The flashy cars and bundles of banknotes on display in the Hellbanianz videos were the result of the importation of cocaine and cannabis, but the gang was also involved in the weapons trade. The pictures showed £50 notes wrapped around a cake and their HB logo written in cannabis. After they were arrested and jailed, other gang members have posted pictures of themselves, taken with smuggled mobile phones, from inside prison where they cheerfully inscribe their gang name on the walls.
Muhamed Veliu, an Albanian investigative journalist, who knows London well, says that the Hellbanianz have been on the crime scene in east London for many years. “They are sending a bad message to young Albanians. By seeing such photos, they think the streets of UK are paved with gold … Bizarrely, despite the fact they are in the prison, they show the outside world photos of their life behind the bars.” He said that there was a concern that the British media stereotyped all Albanians as criminals but, he added, the 2006 Securitas robbery, in which two Albanians played key roles in the theft of £53m from a depot in Kent, was regarded with some national pride back home. “It was ‘the crime of the century’, it was seen as very different from making money from prostitution, which is the lowest form of crime. It is wrong, of course, but they did need bravery to get involved, and at least they went for a bank – that was the feeling in the Albanian community.” There are currently around 700 Albanians in British jails.
“Albania is Europe’s largest producer of cannabis,” says Tony Saggers, the former head of drugs threat and intelligence at the NCA. “It is important not to stereotype, but the Kosovan war led to Albanians pretending to be Kosovan in order to get asylum in the UK. Many of the people who came just wanted a better life, but there were criminals among them who were able to set up illicit networks … The UK criminal has a get-rich-quick mentality while the Albanians’ strategy was get-rich-slow, so they have driven down the price of cocaine in the UK. They knew that if they expanded, they could undercut the market.” It helped that their reputation preceded them. “The Albanian criminals may be ruthless and potentially murderous when controlling their organised crime,” said Saggers, “but when they come to the UK they try to be more charismatic and they use fear – ‘We’re here, we need to get on,’ that sort of approach. So there is little violence from the older Albanian criminals in the UK, because they know that violence attracts more attention.”
The Albanians had already established themselves in a darker fashion when 26-year-old Luan Plackici was jailed in 2003 and said to have made more than £1m from trafficking “poor, naive and gullible” young women who thought they were on their way to jobs as waitresses or barmaids. Some had to service up to 20 men a day to pay for the £8,000 “travel bill” from Romania and Moldova.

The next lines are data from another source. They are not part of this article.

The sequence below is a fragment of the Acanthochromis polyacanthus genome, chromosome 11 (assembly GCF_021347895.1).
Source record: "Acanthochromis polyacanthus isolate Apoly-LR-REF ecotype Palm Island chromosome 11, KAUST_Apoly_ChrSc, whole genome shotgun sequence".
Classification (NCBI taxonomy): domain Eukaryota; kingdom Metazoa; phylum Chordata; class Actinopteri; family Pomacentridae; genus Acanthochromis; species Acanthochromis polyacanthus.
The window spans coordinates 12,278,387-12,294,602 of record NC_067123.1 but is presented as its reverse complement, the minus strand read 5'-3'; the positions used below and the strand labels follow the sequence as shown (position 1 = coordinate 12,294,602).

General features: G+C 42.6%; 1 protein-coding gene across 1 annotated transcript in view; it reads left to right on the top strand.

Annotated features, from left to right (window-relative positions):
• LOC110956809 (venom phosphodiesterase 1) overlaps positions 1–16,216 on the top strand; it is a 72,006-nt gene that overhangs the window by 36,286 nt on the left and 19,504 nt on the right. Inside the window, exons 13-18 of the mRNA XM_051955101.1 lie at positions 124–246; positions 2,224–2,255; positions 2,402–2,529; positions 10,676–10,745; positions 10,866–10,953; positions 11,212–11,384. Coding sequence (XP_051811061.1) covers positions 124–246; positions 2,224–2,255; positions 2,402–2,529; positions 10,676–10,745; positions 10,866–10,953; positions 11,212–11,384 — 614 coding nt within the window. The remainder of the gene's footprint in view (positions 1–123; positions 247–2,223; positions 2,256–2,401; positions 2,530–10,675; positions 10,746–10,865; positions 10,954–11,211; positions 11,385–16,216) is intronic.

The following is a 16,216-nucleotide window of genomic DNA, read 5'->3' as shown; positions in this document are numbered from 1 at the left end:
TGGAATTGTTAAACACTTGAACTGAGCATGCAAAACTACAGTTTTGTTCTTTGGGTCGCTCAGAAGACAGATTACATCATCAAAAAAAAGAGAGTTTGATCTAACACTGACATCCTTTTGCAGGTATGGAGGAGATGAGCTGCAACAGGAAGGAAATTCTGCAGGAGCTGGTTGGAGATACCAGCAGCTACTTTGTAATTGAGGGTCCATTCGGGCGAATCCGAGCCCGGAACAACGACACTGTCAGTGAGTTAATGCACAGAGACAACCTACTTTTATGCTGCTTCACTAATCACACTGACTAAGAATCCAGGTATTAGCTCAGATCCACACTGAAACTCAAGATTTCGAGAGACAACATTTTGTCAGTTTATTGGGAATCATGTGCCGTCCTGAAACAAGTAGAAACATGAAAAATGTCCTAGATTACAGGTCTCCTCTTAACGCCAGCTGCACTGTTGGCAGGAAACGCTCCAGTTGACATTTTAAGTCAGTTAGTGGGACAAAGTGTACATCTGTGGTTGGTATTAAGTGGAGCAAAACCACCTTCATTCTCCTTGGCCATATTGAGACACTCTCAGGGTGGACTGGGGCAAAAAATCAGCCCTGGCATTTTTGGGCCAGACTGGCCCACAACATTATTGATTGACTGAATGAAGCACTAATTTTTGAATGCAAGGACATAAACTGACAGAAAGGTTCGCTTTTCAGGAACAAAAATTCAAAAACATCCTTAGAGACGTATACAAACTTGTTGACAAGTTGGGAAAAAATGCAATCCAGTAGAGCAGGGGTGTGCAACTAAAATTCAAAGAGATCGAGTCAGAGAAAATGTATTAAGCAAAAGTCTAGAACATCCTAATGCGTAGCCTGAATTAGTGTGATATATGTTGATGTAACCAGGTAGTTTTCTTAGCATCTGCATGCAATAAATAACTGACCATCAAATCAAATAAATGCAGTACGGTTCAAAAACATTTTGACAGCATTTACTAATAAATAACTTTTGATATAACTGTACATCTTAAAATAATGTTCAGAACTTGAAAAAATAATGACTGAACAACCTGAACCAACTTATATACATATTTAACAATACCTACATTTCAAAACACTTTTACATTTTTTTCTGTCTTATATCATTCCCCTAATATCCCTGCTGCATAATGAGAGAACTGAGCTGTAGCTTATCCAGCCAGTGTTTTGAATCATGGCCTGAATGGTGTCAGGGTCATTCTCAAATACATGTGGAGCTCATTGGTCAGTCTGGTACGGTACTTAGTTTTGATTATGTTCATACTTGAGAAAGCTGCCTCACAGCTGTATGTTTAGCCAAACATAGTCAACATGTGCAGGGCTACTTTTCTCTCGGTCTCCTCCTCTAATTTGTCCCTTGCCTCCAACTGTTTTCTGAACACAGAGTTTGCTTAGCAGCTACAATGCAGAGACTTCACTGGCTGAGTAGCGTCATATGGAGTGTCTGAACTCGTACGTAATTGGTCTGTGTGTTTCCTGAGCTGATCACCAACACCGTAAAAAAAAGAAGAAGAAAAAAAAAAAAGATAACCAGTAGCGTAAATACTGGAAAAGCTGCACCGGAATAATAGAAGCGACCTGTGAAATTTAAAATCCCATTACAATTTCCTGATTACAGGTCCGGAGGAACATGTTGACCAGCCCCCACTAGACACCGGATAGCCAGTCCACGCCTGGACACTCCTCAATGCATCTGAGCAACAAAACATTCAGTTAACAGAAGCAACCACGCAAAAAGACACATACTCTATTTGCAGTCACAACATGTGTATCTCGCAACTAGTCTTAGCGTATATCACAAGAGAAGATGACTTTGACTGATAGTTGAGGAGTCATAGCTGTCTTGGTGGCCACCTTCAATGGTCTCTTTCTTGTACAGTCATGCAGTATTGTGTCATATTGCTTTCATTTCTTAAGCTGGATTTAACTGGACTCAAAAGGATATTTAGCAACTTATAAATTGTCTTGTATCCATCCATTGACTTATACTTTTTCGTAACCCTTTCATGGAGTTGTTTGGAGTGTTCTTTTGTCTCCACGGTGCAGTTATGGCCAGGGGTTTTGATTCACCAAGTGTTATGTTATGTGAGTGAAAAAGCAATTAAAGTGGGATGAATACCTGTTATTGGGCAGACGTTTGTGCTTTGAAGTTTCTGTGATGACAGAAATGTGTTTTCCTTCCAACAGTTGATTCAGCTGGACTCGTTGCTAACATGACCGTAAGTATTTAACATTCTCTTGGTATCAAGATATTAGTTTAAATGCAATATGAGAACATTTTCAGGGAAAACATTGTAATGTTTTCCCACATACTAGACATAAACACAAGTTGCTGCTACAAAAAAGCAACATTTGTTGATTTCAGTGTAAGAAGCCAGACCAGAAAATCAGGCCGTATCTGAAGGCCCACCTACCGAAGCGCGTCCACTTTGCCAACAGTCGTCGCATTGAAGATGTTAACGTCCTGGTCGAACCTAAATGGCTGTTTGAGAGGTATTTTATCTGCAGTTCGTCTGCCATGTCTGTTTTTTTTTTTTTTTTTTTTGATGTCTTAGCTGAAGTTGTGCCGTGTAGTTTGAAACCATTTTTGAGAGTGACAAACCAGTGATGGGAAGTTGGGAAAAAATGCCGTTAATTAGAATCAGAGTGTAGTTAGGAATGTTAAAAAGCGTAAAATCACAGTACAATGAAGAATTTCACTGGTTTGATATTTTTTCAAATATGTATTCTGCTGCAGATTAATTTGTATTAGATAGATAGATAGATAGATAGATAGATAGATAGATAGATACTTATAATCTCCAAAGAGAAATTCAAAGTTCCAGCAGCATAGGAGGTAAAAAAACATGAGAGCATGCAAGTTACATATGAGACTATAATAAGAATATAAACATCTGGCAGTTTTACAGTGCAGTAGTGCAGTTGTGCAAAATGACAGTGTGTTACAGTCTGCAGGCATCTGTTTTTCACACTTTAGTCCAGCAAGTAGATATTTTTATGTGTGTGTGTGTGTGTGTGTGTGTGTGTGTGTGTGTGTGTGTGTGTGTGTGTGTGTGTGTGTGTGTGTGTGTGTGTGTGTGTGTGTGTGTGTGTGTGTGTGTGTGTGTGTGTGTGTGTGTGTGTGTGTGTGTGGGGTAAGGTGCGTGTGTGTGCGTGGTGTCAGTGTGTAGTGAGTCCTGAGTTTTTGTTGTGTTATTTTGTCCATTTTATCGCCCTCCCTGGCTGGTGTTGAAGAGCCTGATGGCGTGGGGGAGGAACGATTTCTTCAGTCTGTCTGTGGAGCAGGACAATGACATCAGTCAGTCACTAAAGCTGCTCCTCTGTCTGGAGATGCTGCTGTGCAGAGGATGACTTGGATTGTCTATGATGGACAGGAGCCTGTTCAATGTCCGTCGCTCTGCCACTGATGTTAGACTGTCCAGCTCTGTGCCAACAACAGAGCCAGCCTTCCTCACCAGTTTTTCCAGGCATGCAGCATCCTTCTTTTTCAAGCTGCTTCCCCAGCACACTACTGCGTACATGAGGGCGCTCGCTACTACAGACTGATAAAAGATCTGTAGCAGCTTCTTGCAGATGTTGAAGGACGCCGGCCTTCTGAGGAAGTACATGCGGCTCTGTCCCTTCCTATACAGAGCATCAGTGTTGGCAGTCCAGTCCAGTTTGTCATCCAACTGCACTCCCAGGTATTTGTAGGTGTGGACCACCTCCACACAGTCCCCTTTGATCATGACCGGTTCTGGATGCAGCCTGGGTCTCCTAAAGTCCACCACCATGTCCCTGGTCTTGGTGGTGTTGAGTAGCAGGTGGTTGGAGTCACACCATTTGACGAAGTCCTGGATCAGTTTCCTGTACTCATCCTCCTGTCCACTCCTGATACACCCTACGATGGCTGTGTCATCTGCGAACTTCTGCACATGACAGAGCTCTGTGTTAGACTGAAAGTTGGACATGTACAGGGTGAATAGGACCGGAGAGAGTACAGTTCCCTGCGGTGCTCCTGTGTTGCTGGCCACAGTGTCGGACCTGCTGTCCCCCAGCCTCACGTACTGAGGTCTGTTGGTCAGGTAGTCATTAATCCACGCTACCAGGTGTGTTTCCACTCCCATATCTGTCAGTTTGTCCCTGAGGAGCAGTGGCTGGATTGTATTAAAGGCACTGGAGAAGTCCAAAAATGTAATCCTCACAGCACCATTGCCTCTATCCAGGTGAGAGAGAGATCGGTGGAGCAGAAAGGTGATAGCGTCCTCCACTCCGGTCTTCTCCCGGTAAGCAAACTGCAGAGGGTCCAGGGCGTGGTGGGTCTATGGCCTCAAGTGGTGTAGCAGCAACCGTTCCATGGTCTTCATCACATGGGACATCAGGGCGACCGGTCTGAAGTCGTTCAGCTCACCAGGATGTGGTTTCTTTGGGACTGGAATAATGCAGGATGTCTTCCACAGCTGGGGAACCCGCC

The international nature of people-trafficking was exposed fully in 2014 by a trial of a gang that imported more than 100 women into Britain. The trial ended with the gang leader, Vishal Chaudhary, being jailed for 12 years. Chaudhary, who lived the high life in Canary Wharf in London, contacted young women through social networks in Hungary, the Czech Republic and Poland, offering work as receptionists, nannies or cleaners in England. But when they got to the UK, the women were forced to work in brothels. Chaudhary’s team, all of whom were jailed, consisted of his brother, Kunal, who worked for Deloitte in Manchester, a Hungarian heavy called Krisztian Abel and the latter’s sister, Szilvia, who helped recruit the women.
There are numbers of young people involved in what the legal system terms “forced criminality”. The lawyer Philippa Southwell has specialised in such cases, which apply in particular to young Vietnamese people brought illegally into the UK by traffickers and forced to work in cannabis farms to pay back debts of up to £30,000 that their parents have undertaken in order for them to have a new life in Europe.
“The modus operandi of criminal organisations is to target children or young adults, trafficking them across the world in a journey that can take months,” Southwell says. “Those being trafficked from Vietnam, often transit via Russia, Germany and France, by boat, lorry and even by foot. Once at their destination, they will be locked in a premises and made to tend the cannabis plants, by watering them and ensuring the lighting is on. These cannabis grows are sophisticated multi-million-pound drug operations, with the electricity often being extracted illegally and high-value equipment used. The windows of the buildings may be nailed shut. The farms normally operate in rural areas where the chance of detection is reduced.”